These effects cannot be controlled by an LFO (like you can do in Massive, for example) but the knobs can all be automated by assigning MIDI to them. The Reverb Signal uses is a proprietary convolution reverb, not the standard Kontakt reverb.
Step, Arpeggios, and Wave (LFO) are all pretty easy to understand, but Loop requires some more explanation. The Loop mode is essentially sample-based pulsing. When in Loop mode, the source samples are sliced by a tempo-synched fraction of the sample, such as 1/2, 1/4, 1/16 and so on. You can also tell the engine when to start the slice, as a % of that slice. As you change the tempo of your song, this will have different effects on the sound – for example a 1/16 of an 80 BPM song is much longer than a 1/16th of a 180 BPM song…so I found it exhilarating to play around with tempo changes in the song just to see how smoothly the pulse engine adjusted to those changes…
One of the most heady features of Signal is the ability to create intense and complex polyrhythms. This is what gives Signal its cutting edge ultra modern sound. When layering multiple instances of custom Signal Patches I could loose myself for hours just experimenting with new rhythms that I have never heard anywhere else…
In experimenting with this, I found it works best on percussive sound sources, of which many of the sources in Signal are comprised.
One of the workflow features that I love about Signal’s interface is the cleverly designed browser:
This lets you find a variety of patches based on creative concepts like Warm, Dirty, and Organic, or playing styles like Pluck, Stabs, or Looped. Brilliant! I was usually able to find a patch from the over 500 presets that was close to what I was looking for, and then I could start the customization from there.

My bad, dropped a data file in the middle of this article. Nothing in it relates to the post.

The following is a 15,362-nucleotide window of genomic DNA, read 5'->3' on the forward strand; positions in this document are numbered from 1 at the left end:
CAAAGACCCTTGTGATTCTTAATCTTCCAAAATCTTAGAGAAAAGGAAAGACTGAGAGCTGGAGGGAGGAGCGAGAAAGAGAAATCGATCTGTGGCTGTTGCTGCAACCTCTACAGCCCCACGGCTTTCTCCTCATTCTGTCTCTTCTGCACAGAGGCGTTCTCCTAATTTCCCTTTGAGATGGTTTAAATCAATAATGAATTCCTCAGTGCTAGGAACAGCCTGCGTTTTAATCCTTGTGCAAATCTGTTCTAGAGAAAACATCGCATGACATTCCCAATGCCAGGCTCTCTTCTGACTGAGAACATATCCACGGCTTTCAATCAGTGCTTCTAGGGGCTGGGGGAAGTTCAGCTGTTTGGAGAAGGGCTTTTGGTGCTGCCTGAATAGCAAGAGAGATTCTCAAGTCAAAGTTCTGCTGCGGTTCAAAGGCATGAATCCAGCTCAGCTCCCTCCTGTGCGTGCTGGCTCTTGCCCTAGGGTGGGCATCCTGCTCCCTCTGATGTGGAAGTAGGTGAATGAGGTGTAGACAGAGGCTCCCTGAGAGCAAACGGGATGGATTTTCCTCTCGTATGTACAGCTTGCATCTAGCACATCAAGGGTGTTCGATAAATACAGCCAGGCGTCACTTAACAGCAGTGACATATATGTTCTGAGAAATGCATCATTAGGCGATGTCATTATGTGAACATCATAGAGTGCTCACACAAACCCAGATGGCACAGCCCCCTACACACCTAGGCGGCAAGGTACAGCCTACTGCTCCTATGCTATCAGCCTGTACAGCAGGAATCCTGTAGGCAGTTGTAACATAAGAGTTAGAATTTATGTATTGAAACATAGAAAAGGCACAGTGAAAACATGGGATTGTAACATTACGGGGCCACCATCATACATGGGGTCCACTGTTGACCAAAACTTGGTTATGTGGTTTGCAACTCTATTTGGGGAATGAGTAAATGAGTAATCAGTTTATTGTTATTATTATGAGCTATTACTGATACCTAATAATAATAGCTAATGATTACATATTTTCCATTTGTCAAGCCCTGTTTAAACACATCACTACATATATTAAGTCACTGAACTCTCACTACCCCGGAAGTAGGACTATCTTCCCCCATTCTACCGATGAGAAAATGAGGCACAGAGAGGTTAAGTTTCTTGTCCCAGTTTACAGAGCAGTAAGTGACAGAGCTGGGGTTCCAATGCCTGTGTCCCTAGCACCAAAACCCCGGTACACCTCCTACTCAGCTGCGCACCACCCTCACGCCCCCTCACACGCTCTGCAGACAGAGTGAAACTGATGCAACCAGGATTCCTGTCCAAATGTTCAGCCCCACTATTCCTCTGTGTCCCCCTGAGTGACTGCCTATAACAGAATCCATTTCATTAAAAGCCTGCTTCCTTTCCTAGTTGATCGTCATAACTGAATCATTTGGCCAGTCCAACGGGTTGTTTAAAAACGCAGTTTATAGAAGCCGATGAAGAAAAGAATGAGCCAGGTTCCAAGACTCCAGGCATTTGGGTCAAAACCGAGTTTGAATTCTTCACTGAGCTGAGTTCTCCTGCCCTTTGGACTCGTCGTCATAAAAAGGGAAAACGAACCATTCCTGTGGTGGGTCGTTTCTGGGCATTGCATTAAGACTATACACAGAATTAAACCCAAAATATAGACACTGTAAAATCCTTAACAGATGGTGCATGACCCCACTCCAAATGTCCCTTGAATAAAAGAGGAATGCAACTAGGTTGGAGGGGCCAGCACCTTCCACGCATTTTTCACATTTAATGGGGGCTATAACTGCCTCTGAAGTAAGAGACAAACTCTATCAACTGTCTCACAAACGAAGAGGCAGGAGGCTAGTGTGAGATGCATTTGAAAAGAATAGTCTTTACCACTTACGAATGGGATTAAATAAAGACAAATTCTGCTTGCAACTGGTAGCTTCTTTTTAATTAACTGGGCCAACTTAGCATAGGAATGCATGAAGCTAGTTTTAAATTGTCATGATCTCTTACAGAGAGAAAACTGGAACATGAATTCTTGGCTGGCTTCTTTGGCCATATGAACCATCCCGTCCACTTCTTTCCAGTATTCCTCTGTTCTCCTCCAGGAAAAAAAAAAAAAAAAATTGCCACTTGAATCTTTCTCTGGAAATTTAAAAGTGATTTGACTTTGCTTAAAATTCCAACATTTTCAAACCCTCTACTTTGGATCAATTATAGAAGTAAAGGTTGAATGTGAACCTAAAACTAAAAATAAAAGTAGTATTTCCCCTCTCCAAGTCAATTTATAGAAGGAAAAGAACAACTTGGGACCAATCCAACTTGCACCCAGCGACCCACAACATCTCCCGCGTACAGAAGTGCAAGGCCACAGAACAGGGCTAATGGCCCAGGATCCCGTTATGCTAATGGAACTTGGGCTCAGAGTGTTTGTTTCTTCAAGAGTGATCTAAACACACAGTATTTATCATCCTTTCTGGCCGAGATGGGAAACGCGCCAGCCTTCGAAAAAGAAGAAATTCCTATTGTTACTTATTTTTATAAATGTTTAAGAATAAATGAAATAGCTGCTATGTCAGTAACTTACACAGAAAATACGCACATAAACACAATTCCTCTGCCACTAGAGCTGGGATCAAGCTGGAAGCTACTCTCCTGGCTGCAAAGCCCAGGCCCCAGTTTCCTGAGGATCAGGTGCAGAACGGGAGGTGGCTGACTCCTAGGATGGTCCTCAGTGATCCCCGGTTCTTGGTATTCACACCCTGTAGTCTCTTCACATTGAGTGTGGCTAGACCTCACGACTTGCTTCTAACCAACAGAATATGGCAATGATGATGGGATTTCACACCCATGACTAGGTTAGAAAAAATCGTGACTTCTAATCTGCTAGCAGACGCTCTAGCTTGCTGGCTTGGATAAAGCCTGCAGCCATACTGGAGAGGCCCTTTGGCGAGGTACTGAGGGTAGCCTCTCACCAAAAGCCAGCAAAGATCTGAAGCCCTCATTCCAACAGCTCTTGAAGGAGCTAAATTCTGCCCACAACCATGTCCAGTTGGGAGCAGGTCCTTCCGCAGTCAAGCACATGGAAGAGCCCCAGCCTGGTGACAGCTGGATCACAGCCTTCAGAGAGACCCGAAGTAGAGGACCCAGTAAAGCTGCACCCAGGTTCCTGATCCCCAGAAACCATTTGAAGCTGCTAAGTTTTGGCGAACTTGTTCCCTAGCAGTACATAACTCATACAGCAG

This is where the power of Signal really starts to shine for a synth enthusiast:
Notice all the tweakable paramaters for each Rhythm Engine – Volume, Pan, Filters, ADSR, Tube (nice for guitars), and Bite (nice for pluck sounds.)
Another Advanced feature of Signal is the ability to edit your own macros. Click on the button in the upper right hand side show here and you can assign ANY parameter by simply navigating to that parameter. You can chain up to 4 parameters in this way – making it similar to the flexibility of synths like Massive.
They Thought of Everything…
The amount of love and design that went into making this a user friendly instrument are evident at every turn. For example, for those of us who love to modify the presets and make our own instruments, you can easily save those that you create. While editing, if you stumble upon something cool, you can even copy it a paste it to a new section, as shown here:
Output has just released a new module for Signal, Classic Analog Synths, and it sounds amazing! It comes with 100 new presets, captures the sound of classic analog brilliantly, and is also very reasonably priced (List $35.)
Now lets check out all the above features in a single video to see how easy it is to make changes to the default patches. One of the most important things we can do as composers is to develop our own sounds, and with a tool like Signal, it becomes easy to distinguish ourselves from the crowd! Check out this video that shows you how to accomplish this in Signal:
In conclusion, this is a highly versatile engine that will add amazing textures to your music. For video game music I found it best to use it for exactly that – adding textures to orchestral songs. In the intro, I asked if Signal lived up to its hype, and in my experience with this amazing new virtual instrument – it is absolutely the real deal and it far exceeds the hype!
Here is another example cue I wrote, this time using Signal’s more tranquil patches:
Additional Links and Videos
Official Walk-through Video
Download link for the podcast interview with Gregg Lehrman, just click on the link to start the download:
Podcast version of our interview with Gregg Lehrman on streaming on Mixcloud: